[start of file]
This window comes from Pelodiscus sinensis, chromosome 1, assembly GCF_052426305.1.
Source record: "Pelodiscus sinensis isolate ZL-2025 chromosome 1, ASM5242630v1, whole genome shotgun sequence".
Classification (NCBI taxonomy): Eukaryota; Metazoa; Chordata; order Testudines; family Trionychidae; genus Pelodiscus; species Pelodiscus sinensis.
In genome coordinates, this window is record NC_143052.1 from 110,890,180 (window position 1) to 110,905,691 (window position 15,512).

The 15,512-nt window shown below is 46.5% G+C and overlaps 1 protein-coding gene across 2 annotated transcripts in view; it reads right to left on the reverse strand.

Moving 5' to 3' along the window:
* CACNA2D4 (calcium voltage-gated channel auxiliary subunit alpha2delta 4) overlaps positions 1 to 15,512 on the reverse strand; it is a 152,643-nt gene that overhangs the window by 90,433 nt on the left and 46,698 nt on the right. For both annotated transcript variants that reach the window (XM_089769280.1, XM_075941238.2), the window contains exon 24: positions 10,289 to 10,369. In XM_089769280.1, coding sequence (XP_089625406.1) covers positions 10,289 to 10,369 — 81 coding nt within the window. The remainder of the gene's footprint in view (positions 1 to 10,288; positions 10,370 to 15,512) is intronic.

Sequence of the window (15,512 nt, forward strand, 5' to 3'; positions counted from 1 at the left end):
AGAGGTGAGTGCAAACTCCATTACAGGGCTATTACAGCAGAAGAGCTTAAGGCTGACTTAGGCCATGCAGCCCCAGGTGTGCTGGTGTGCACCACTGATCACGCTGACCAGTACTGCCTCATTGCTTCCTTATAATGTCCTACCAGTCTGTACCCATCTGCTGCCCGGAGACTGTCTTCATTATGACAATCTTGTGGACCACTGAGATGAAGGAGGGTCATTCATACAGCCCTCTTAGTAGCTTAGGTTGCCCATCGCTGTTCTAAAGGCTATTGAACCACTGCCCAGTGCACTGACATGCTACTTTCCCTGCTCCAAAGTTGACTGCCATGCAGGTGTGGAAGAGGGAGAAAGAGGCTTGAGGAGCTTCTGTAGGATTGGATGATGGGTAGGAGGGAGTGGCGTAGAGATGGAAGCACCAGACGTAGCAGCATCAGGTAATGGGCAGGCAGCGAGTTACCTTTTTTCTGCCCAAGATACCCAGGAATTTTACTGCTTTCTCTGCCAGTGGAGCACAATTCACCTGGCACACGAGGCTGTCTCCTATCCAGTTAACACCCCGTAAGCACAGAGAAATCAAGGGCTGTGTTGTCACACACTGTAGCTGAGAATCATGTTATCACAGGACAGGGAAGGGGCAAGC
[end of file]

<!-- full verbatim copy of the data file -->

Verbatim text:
This window comes from Pelodiscus sinensis, chromosome 1, assembly GCF_052426305.1.
Source record: "Pelodiscus sinensis isolate ZL-2025 chromosome 1, ASM5242630v1, whole genome shotgun sequence".
Classification (NCBI taxonomy): Eukaryota; Metazoa; Chordata; order Testudines; family Trionychidae; genus Pelodiscus; species Pelodiscus sinensis.
In genome coordinates, this window is record NC_143052.1 from 110,890,180 (window position 1) to 110,905,691 (window position 15,512).

The 15,512-nt window shown below is 46.5% G+C and overlaps 1 protein-coding gene across 2 annotated transcripts in view; it reads right to left on the reverse strand.

Moving 5' to 3' along the window:
* CACNA2D4 (calcium voltage-gated channel auxiliary subunit alpha2delta 4) overlaps positions 1 to 15,512 on the reverse strand; it is a 152,643-nt gene that overhangs the window by 90,433 nt on the left and 46,698 nt on the right. For both annotated transcript variants that reach the window (XM_089769280.1, XM_075941238.2), the window contains exon 24: positions 10,289 to 10,369. In XM_089769280.1, coding sequence (XP_089625406.1) covers positions 10,289 to 10,369 — 81 coding nt within the window. The remainder of the gene's footprint in view (positions 1 to 10,288; positions 10,370 to 15,512) is intronic.

Sequence of the window (15,512 nt, forward strand, 5' to 3'; positions counted from 1 at the left end):
AGAGGTGAGTGCAAACTCCATTACAGGGCTATTACAGCAGAAGAGCTTAAGGCTGACTTAGGCCATGCAGCCCCAGGTGTGCTGGTGTGCACCACTGATCACGCTGACCAGTACTGCCTCATTGCTTCCTTATAATGTCCTACCAGTCTGTACCCATCTGCTGCCCGGAGACTGTCTTCATTATGACAATCTTGTGGACCACTGAGATGAAGGAGGGTCATTCATACAGCCCTCTTAGTAGCTTAGGTTGCCCATCGCTGTTCTAAAGGCTATTGAACCACTGCCCAGTGCACTGACATGCTACTTTCCCTGCTCCAAAGTTGACTGCCATGCAGGTGTGGAAGAGGGAGAAAGAGGCTTGAGGAGCTTCTGTAGGATTGGATGATGGGTAGGAGGGAGTGGCGTAGAGATGGAAGCACCAGACGTAGCAGCATCAGGTAATGGGCAGGCAGCGAGTTACCTTTTTTCTGCCCAAGATACCCAGGAATTTTACTGCTTTCTCTGCCAGTGGAGCACAATTCACCTGGCACACGAGGCTGTCTCCTATCCAGTTAACACCCCGTAAGCACAGAGAAATCAAGGGCTGTGTTGTCACACACTGTAGCTGAGAATCATGTTATCACAGGACAGGGAAGGGGCAAGC